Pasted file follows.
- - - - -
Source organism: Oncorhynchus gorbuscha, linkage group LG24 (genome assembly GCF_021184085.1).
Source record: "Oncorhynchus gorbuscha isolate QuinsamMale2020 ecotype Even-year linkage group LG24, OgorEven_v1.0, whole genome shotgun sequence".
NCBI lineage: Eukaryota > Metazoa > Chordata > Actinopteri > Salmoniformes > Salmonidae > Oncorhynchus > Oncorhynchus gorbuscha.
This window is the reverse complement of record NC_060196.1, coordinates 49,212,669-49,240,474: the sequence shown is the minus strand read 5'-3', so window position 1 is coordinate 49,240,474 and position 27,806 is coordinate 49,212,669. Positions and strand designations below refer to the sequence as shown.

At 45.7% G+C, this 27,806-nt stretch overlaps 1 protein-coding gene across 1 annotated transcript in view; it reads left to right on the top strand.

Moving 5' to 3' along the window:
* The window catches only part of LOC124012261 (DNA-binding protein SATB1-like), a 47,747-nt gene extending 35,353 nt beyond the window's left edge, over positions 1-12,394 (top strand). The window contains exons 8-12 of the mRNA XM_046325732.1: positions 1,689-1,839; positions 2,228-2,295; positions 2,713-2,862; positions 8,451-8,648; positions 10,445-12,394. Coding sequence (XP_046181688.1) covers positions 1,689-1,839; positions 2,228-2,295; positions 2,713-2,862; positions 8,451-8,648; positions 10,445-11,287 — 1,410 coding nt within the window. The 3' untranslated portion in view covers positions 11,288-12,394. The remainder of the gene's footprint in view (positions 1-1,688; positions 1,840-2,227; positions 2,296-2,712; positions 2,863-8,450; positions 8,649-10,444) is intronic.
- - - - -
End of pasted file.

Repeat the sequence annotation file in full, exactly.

Source organism: Oncorhynchus gorbuscha, linkage group LG24 (genome assembly GCF_021184085.1).
Source record: "Oncorhynchus gorbuscha isolate QuinsamMale2020 ecotype Even-year linkage group LG24, OgorEven_v1.0, whole genome shotgun sequence".
NCBI lineage: Eukaryota > Metazoa > Chordata > Actinopteri > Salmoniformes > Salmonidae > Oncorhynchus > Oncorhynchus gorbuscha.
This window is the reverse complement of record NC_060196.1, coordinates 49,212,669-49,240,474: the sequence shown is the minus strand read 5'-3', so window position 1 is coordinate 49,240,474 and position 27,806 is coordinate 49,212,669. Positions and strand designations below refer to the sequence as shown.

At 45.7% G+C, this 27,806-nt stretch overlaps 1 protein-coding gene across 1 annotated transcript in view; it reads left to right on the top strand.

Moving 5' to 3' along the window:
* The window catches only part of LOC124012261 (DNA-binding protein SATB1-like), a 47,747-nt gene extending 35,353 nt beyond the window's left edge, over positions 1-12,394 (top strand). The window contains exons 8-12 of the mRNA XM_046325732.1: positions 1,689-1,839; positions 2,228-2,295; positions 2,713-2,862; positions 8,451-8,648; positions 10,445-12,394. Coding sequence (XP_046181688.1) covers positions 1,689-1,839; positions 2,228-2,295; positions 2,713-2,862; positions 8,451-8,648; positions 10,445-11,287 — 1,410 coding nt within the window. The 3' untranslated portion in view covers positions 11,288-12,394. The remainder of the gene's footprint in view (positions 1-1,688; positions 1,840-2,227; positions 2,296-2,712; positions 2,863-8,450; positions 8,649-10,444) is intronic.